Tuberculosis (TB) is near epidemic levels among captive elephants. An estimated 18 percent of Asian elephants in the U.S. harbor the disease—including some of the elephants who have been carted around the country by Ringling Bros. and Barnum & Bailey Circus—and it can easily spread to humans, even without direct contact. Because elephants can carry and shed the pathogen that causes TB without showing any overt signs of being sick, early detection and prevention measures are imperative.
Yet inexplicably, the U.S. Department of Agriculture (USDA) has decided to eliminate any requirement that zoos and circuses test and treat elephants for TB, despite overwhelming evidence that federal oversight is necessary.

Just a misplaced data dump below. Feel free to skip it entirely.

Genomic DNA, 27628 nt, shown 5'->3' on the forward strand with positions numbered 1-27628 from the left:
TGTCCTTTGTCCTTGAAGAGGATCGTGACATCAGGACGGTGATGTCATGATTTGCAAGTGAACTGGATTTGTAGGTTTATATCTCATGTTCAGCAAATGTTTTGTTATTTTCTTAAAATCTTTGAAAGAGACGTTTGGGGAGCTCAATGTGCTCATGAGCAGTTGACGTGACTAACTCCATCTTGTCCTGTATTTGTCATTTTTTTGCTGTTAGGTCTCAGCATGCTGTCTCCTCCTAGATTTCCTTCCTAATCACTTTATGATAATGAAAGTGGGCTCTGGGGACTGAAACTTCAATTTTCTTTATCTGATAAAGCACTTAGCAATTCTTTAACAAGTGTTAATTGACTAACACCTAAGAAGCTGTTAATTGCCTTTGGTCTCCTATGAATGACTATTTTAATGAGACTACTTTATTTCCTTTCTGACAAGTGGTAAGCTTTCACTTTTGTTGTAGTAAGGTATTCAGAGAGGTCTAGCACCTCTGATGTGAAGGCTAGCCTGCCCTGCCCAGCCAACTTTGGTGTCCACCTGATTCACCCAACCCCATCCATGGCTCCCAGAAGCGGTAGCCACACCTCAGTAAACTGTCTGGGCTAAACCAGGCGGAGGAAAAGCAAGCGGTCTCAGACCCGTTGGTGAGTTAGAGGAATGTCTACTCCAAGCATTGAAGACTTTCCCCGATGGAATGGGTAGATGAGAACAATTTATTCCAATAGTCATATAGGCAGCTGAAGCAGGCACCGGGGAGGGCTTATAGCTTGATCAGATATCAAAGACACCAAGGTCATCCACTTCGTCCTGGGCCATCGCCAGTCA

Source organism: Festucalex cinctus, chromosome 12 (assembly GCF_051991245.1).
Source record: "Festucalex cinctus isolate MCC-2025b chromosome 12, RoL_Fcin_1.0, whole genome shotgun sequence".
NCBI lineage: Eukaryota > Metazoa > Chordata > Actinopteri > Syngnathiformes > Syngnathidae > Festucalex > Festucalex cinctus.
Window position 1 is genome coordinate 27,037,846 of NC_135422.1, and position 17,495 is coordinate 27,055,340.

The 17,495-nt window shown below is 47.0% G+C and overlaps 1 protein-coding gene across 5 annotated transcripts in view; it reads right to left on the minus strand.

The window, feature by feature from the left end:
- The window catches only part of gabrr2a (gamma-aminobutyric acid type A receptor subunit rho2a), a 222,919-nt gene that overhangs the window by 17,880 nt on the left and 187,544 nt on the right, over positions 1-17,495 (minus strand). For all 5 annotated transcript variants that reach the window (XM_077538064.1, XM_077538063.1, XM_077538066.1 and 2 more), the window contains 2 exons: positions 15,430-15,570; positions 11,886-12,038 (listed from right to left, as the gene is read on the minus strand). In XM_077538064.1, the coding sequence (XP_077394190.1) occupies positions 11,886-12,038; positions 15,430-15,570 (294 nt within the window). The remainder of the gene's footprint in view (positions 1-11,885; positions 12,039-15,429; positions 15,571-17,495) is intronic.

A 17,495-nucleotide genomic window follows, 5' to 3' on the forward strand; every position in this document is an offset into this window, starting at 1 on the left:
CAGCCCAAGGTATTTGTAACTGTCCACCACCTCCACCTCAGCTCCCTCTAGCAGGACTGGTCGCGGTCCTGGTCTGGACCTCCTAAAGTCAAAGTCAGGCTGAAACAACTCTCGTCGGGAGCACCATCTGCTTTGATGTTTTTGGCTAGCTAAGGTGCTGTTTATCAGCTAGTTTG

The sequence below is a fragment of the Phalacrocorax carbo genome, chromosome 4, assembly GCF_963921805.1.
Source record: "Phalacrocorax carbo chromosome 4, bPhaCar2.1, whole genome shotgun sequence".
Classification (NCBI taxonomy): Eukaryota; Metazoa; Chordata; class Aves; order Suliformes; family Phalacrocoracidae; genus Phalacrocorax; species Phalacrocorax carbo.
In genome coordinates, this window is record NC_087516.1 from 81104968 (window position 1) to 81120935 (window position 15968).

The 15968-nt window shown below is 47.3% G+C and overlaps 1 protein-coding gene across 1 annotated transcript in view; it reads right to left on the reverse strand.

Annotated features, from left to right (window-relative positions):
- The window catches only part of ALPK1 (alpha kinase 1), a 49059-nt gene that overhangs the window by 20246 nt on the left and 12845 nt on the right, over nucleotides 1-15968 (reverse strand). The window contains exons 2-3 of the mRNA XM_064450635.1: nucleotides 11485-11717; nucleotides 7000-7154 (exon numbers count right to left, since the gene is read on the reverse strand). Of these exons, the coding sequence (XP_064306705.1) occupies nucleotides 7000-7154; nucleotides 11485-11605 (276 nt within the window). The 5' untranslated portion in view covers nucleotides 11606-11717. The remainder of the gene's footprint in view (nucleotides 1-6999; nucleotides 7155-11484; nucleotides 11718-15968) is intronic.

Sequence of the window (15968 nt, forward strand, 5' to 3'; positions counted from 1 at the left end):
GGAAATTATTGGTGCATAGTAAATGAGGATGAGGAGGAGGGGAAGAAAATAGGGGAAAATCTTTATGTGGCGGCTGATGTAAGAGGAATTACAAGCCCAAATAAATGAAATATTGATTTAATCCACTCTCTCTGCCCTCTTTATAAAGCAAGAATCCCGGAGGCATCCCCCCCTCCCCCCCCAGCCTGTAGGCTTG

The agency claims, “We believe our efforts will continue to enable us to detect and stop the spread of TB in elephants.” That’s nothing short of mind-boggling, considering that the USDA is no longer requiring circuses and zoos to follow any standard on TB testing, treatment, or control. We’re taking the USDA to task by demanding to know how it plans to protect elephants and people from this potentially deadly disease, and have sued the Centers for Disease Control and Prevention for withholding records related to the prevalence of tuberculosis in captive elephants.
What You Can Do
Ask the USDA to reverse its decision to abandon TB testing and treatment protocols.